Uncomfortable Predictions

Dean Groom:

The number of teachers using technology in new and resonant ways in school will stagnate — and more will leave public to work in private because of the ‘virtual glass ceiling’. Many schools will find it frustratingly hard to integrate technology — due to policy — that keeps outsiders – outside. Large systems will not re-assess their HR policy and continue to hire people who are unable to lead them anywhere other than in circles — believing qualification and time-served are more important than ePortfolios, digital-authority and reputation.

This hits uncomfortably close to home. I especially want to be proud of where the public school system goes here in my home state but fear that this prediction is a totally sure bet.

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6 thoughts on “Uncomfortable Predictions

  1. Simon griffiths

    This is a problem. The private school my son goes to here in QLD were showing off their new tech at an open day I went to. They were very proud at what looked like a poorly done wiki. Sad really!
    As an employer in my previous job, I found that the uni leavers I was receiving often had vastly over estimated what they could do to, and when put into the real world struggled to say the least! With the combination of educators not having the vision or policy to push things and lack of funds (to be honest I think the first one is the biggest problem) what hope do they have for the future?

  2. Christopher D. Sessums

    Is Mr. Grooms’ quote a self-fulfilling prophecy?

    There are always going to be road blocks, naysayers, no money, and so on, right?

    Rather than bemoan the current state of affairs, use social media to lead others. Get your community involved. Hold rallies. Organize parents, civic leaders, students.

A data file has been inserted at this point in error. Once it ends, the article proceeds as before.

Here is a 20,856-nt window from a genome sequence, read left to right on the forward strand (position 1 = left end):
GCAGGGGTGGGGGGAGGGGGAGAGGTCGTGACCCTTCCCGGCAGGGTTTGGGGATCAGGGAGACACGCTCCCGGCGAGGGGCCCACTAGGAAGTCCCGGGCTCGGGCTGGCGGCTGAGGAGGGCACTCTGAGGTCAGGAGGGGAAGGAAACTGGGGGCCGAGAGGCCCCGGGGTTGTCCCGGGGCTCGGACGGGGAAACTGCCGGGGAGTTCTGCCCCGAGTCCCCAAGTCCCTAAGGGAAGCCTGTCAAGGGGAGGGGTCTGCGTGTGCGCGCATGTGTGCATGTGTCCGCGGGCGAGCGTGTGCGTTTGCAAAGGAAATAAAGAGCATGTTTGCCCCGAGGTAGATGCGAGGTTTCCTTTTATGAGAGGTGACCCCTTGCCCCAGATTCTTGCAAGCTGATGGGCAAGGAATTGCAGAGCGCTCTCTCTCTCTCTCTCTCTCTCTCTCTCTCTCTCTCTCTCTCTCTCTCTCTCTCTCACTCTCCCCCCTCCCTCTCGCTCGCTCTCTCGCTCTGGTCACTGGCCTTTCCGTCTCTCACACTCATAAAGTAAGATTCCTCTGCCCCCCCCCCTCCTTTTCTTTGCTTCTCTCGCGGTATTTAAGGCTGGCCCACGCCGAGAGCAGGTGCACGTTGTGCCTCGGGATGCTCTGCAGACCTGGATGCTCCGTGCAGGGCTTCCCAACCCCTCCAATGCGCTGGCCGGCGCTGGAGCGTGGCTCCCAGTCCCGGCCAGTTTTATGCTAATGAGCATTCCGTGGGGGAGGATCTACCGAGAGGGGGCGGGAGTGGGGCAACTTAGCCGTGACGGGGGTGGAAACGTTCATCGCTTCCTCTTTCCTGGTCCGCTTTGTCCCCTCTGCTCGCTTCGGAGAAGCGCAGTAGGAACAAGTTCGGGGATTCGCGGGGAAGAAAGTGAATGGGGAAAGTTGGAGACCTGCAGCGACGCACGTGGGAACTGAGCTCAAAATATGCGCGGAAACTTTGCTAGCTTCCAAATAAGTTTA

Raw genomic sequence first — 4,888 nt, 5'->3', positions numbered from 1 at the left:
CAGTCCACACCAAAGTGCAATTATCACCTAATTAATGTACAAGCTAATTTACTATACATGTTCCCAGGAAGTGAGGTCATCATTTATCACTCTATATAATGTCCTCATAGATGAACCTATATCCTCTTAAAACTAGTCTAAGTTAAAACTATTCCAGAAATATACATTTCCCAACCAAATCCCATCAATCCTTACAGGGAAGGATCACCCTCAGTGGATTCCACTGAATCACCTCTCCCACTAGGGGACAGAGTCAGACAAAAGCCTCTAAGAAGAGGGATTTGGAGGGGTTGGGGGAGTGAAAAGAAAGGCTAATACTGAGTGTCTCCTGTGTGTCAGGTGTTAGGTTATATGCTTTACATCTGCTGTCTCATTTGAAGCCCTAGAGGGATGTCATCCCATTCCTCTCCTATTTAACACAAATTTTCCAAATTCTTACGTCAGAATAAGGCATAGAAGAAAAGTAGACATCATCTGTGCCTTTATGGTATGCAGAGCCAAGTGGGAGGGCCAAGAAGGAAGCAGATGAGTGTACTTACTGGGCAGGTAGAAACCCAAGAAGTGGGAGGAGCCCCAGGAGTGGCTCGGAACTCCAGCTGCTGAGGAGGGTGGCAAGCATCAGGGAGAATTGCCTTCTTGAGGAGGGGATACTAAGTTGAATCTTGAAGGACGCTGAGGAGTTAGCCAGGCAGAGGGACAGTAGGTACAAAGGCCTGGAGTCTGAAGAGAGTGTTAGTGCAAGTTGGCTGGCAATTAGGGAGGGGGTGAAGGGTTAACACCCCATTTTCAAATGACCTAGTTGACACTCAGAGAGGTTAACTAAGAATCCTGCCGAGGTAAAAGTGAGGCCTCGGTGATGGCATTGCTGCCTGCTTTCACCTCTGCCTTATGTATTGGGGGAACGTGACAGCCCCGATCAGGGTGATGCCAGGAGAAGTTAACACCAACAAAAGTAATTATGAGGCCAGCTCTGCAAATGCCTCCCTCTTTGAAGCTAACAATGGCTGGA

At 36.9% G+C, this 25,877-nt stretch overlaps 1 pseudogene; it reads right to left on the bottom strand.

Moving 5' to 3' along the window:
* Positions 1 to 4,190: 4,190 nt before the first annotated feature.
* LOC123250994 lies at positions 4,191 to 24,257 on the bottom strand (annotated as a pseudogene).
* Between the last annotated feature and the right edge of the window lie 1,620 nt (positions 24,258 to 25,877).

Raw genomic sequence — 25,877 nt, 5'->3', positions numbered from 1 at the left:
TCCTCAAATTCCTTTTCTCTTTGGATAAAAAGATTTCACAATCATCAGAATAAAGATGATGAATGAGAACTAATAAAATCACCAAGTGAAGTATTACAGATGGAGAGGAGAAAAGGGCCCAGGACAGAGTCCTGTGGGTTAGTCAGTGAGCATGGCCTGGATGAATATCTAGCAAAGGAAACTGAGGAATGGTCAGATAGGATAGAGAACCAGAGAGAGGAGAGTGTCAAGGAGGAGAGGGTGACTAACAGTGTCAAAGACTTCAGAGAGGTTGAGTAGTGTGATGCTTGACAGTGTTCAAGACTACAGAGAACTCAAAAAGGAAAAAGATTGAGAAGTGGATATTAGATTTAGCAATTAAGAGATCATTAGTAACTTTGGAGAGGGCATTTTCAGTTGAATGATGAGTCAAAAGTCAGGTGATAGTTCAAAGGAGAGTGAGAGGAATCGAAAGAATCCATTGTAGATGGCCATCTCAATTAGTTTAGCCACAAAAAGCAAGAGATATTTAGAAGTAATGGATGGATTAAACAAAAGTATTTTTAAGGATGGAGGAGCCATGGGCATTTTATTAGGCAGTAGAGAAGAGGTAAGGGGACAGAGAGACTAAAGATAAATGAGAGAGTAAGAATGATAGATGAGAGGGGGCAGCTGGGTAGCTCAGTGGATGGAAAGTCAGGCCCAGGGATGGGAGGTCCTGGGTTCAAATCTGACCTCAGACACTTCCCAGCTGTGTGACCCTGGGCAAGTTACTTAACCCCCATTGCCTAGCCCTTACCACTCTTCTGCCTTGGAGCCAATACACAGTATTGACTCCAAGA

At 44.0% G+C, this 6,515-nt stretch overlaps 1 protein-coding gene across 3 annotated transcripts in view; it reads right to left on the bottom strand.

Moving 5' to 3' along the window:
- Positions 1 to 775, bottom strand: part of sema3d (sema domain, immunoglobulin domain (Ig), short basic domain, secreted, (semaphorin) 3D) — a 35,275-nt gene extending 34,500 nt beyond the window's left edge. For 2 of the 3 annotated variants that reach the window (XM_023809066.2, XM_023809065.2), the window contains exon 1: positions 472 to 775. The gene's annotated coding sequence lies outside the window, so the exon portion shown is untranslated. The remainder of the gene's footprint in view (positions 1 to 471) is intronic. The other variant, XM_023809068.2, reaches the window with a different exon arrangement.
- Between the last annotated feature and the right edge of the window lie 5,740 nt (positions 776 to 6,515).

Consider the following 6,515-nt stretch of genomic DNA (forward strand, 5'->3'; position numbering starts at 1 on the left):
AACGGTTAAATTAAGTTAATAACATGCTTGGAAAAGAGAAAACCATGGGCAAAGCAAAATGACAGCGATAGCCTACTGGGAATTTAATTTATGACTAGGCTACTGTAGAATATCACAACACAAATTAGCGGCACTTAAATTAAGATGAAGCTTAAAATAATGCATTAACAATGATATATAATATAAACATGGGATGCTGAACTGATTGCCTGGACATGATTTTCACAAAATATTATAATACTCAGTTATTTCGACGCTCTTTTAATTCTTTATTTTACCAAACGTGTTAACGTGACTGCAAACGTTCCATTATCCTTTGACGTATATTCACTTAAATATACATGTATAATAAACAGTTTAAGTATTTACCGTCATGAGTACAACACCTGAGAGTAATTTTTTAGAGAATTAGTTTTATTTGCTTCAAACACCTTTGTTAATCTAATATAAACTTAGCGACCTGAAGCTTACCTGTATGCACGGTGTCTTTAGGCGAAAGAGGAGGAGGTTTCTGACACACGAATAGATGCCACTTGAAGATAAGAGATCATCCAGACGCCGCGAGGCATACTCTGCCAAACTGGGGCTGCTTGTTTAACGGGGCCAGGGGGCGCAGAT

Leaders lead, mate. Be creative. Put all of your great theories about change into action. Get off your duffs. Remember, governments are reactionary; they respond to the conditions on the ground. Lead your legislatures. Start at the edge, work your way in. Lead by example. Stop whining.

    Today is a new day.

    Wake up, already!

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  4. leighblackall

    G, does Primary School Education is SA follow a Board of Studies syllabus? If so, I reckon you’re first step is to join or set up a forum for people who creatively interpret that syllabus. Hunt out deschoolers, home schoolers, stiener, scouts, sport clubs, librarians, a university etc.. combine with teachers with a pulse, student teachers and theorists, try and keep it local to the state, have a list of stated objectives such as – develop and support alternative practices for teaching and learning for age 5 – 12. And set an annual meeting. I think you would be good at growing this community.. it must be multi media.. set a tag word, an email forum, an editorial blog, a monthly pdf, and a podcast if possible, maybe even a column in an established print based education circulation.


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